The most notable examples of this could be observed in the pieces by Jesse Darling and by Nicole Eisenman. At the Arsenale, Darling presented a collection of red molded seats for first graders with identically colored, dangling cloth bands and oddly elongated black metal legs. One did not need to know the title March of the Valedictorians to see a tragicomic ensemble alluding to elitist differences in attitude. At the Giardini, Darling presented a cabinet of Christian-like devotional objects dedicated to the legend of Saint Jerome. Below this was a drawing of the saint’s symbol: a childlike lion, enhanced with gold leaf and fixed ephemerally into a frame by brown tape. Eisenman’s contribution to “Proposition A” consisted of seven odd busts with titles such as American Gothic or The General, which—matching the Janus theme—ranged through the realms of Cubism and Brutalism, Pablo Picasso and Eduardo Paolozzi. Styrofoam imitations of cast steel, the blow-up of a nose ring in metallic purple, and black spray-painted eye sockets thwarted the rhetoric of the patriarchy. “Proposition B,” by contrast, showed Eisenman in an entirely different medium, namely her much more famous “bad painting” of pseudonaive figurative narrations. Eisenman and Darling deftly combined art historical reference, artisanal skill, and political humor into a wealth of artistic forms and formats.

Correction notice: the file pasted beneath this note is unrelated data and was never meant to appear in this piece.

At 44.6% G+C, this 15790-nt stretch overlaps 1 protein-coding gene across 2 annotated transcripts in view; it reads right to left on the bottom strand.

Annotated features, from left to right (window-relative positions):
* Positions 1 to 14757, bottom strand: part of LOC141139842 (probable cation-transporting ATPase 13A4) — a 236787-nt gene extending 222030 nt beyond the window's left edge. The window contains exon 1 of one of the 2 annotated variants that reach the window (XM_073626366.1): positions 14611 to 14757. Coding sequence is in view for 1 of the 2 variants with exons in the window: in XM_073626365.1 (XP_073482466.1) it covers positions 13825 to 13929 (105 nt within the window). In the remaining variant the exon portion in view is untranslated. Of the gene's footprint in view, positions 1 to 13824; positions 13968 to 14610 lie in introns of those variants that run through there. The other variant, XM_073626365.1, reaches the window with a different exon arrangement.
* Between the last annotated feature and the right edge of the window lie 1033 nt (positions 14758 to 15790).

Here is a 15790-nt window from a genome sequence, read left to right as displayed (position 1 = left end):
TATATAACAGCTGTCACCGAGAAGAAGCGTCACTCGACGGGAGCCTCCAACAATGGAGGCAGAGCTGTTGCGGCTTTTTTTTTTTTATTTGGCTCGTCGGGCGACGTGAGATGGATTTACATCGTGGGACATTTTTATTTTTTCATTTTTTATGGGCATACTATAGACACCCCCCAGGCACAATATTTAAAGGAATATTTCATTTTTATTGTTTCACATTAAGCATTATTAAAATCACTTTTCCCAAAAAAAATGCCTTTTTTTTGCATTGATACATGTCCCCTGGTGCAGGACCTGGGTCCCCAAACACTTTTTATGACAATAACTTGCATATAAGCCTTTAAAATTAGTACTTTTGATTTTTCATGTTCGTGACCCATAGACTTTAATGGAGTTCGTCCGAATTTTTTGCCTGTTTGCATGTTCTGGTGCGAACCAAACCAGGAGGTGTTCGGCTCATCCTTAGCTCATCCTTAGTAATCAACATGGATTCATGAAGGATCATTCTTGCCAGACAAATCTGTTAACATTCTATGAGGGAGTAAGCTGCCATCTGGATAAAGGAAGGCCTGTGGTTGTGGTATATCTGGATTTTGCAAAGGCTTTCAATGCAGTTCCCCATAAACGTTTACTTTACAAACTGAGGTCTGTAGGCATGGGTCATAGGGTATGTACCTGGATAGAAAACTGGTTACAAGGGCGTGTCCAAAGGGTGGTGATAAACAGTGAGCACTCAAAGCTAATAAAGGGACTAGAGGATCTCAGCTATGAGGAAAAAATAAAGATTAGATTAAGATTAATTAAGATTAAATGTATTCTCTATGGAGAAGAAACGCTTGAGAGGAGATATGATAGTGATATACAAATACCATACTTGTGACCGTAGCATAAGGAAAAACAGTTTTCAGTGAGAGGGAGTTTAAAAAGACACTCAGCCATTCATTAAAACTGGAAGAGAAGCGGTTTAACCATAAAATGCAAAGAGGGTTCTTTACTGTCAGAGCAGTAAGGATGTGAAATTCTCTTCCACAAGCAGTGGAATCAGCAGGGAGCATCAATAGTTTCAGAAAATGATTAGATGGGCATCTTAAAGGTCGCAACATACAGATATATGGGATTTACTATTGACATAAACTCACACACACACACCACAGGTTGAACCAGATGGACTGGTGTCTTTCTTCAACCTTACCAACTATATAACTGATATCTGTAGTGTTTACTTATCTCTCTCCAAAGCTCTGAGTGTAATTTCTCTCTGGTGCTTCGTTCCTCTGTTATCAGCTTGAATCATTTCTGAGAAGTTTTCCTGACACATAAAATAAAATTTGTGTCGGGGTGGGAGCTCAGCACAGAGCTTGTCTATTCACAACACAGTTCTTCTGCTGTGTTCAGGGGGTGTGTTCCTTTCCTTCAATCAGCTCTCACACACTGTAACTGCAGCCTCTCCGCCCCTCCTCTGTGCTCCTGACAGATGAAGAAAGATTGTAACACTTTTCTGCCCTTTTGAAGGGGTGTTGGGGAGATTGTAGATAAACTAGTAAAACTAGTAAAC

In general, both solitary sculptures and large-format painting were heavily represented. What could be considered as a regress into conventional media conforming to the market was at the same time comprehensible as a retreat from overly conceptual art. Rarely in past Biennales has anthropomorphism or even the human body been topical in this way. Entertainment, a rhetorical means in some works, was also harnessed as a vehicle for the “interesting,” such as in installations by Alex Da Corte, Cyprien Gaillard, and the collective Slavs and Tatars. This statement applies less to the bitter seriousness offered by works from Teresa Margolles and especially the most scandalous piece of the Biennale: Christoph Büchel’s parading the wreck of a ship that had dragged over seven hundred refugees to their deaths in 2015 along the docks of the Arsenale.